Special Issue "Sustainability in Synchromodal Logistics and Transportation"
A special issue of Sustainability (ISSN 2071-1050).
Deadline for manuscript submissions: 31 December 2020.
Interests: synchromodal logistics; network optimization; vehicle routing problems; optimization under uncertainty; facility location; procurement logistics and supplier selection
Interests: synchromodal transport; healthcare logistics; data driven logistics; warehouse optimization
Synchromodal logistics and transportation has recently emerged as a paradigm able to improve flexibility in long-haul supply chains, cooperation among stakeholders, and efficient utilization of resources. In fact, as supply-chain management is becoming strongly demand driven, logistics service providers (LSPs) are forced to use real-time information efficiently and integrate new technologies into their business.
Synchromodality is an evolution of other well-known transportation paradigms such as intermodality, multimodality, and co-modality, mainly developed and established in the Benelux region during the last decade. Synchromodality can be seen as the provision of efficient, reliable, flexible, and sustainable services through the coordination and cooperation of stakeholders and the synchronization of operations within one or more supply-chains driven by information and communication technologies (ICT) and intelligent transportation system (ITS) technologies.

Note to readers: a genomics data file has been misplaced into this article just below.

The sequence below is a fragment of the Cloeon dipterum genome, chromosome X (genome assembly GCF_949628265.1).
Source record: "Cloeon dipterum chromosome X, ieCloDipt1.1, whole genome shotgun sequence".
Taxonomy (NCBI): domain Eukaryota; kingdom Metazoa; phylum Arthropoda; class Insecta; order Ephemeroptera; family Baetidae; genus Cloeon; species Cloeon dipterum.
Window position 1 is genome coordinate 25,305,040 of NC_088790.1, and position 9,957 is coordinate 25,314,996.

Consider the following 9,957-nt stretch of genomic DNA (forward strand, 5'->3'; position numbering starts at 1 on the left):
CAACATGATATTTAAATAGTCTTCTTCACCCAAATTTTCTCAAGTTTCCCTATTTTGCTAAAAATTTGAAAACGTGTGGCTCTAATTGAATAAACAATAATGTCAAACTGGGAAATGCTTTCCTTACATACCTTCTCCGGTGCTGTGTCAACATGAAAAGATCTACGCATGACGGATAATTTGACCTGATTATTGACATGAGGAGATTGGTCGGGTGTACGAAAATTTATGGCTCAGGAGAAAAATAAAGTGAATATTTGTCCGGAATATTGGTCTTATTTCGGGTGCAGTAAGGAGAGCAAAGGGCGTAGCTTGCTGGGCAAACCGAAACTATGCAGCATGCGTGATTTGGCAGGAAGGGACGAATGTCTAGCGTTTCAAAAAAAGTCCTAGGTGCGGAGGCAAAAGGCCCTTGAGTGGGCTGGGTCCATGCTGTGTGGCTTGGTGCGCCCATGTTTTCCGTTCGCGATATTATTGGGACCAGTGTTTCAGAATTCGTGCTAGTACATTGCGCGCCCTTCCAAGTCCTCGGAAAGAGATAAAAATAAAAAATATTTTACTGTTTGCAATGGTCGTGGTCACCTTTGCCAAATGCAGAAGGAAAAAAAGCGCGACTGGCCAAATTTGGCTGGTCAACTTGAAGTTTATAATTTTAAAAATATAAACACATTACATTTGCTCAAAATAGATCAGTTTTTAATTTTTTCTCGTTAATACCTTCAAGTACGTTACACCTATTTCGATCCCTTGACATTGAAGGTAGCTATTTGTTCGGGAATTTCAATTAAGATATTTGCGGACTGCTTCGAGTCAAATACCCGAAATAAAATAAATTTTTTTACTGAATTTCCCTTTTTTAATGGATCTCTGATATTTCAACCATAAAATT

Since the environmental, social, and economic sustainability is a strong driver for the development and implementation of synchromodal solutions, all the business strategies, the planification, and the optimization of classical logistics operations should be all redefined and studied under this perspective. Hence, this Special Issue mainly focuses on presenting new developments and scientific works from different fields (e.g., operations research, operation management, transportation engineering, ICT) that can provide innovative contributions in the sustainable adoption of logistics solutions taking into account specific aspects regarding synchromodality (e.g., flow synchronization, dynamic and real-time optimization, LSP integration and cooperation, a-modal booking, etc.).